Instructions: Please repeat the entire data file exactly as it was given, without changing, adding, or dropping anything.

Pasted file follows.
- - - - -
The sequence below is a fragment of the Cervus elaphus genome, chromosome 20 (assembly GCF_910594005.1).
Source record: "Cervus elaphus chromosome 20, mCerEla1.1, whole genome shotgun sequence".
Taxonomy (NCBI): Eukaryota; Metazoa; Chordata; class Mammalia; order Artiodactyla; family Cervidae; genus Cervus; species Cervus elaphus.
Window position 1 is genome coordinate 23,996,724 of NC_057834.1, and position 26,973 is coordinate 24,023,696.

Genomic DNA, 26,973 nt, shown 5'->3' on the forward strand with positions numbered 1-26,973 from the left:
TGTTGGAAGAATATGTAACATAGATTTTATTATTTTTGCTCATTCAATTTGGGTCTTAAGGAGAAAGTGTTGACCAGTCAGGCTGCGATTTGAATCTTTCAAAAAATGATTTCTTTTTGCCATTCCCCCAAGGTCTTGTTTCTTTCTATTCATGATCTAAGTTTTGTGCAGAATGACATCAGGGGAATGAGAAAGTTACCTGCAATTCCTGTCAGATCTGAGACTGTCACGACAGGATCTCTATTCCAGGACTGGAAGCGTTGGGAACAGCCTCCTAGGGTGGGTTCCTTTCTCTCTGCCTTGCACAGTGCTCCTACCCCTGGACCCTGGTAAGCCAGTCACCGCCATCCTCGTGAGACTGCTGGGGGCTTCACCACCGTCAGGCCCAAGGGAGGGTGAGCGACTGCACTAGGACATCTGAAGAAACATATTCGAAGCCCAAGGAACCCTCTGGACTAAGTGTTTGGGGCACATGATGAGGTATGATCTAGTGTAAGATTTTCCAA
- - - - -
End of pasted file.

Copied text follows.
The sequence below is a fragment of the Cervus elaphus genome, chromosome 20 (assembly GCF_910594005.1).
Source record: "Cervus elaphus chromosome 20, mCerEla1.1, whole genome shotgun sequence".
Taxonomy (NCBI): Eukaryota; Metazoa; Chordata; class Mammalia; order Artiodactyla; family Cervidae; genus Cervus; species Cervus elaphus.
Window position 1 is genome coordinate 23,996,724 of NC_057834.1, and position 26,973 is coordinate 24,023,696.

Genomic DNA, 26,973 nt, shown 5'->3' on the forward strand with positions numbered 1-26,973 from the left:
TGTTGGAAGAATATGTAACATAGATTTTATTATTTTTGCTCATTCAATTTGGGTCTTAAGGAGAAAGTGTTGACCAGTCAGGCTGCGATTTGAATCTTTCAAAAAATGATTTCTTTTTGCCATTCCCCCAAGGTCTTGTTTCTTTCTATTCATGATCTAAGTTTTGTGCAGAATGACATCAGGGGAATGAGAAAGTTACCTGCAATTCCTGTCAGATCTGAGACTGTCACGACAGGATCTCTATTCCAGGACTGGAAGCGTTGGGAACAGCCTCCTAGGGTGGGTTCCTTTCTCTCTGCCTTGCACAGTGCTCCTACCCCTGGACCCTGGTAAGCCAGTCACCGCCATCCTCGTGAGACTGCTGGGGGCTTCACCACCGTCAGGCCCAAGGGAGGGTGAGCGACTGCACTAGGACATCTGAAGAAACATATTCGAAGCCCAAGGAACCCTCTGGACTAAGTGTTTGGGGCACATGATGAGGTATGATCTAGTGTAAGATTTTCCAA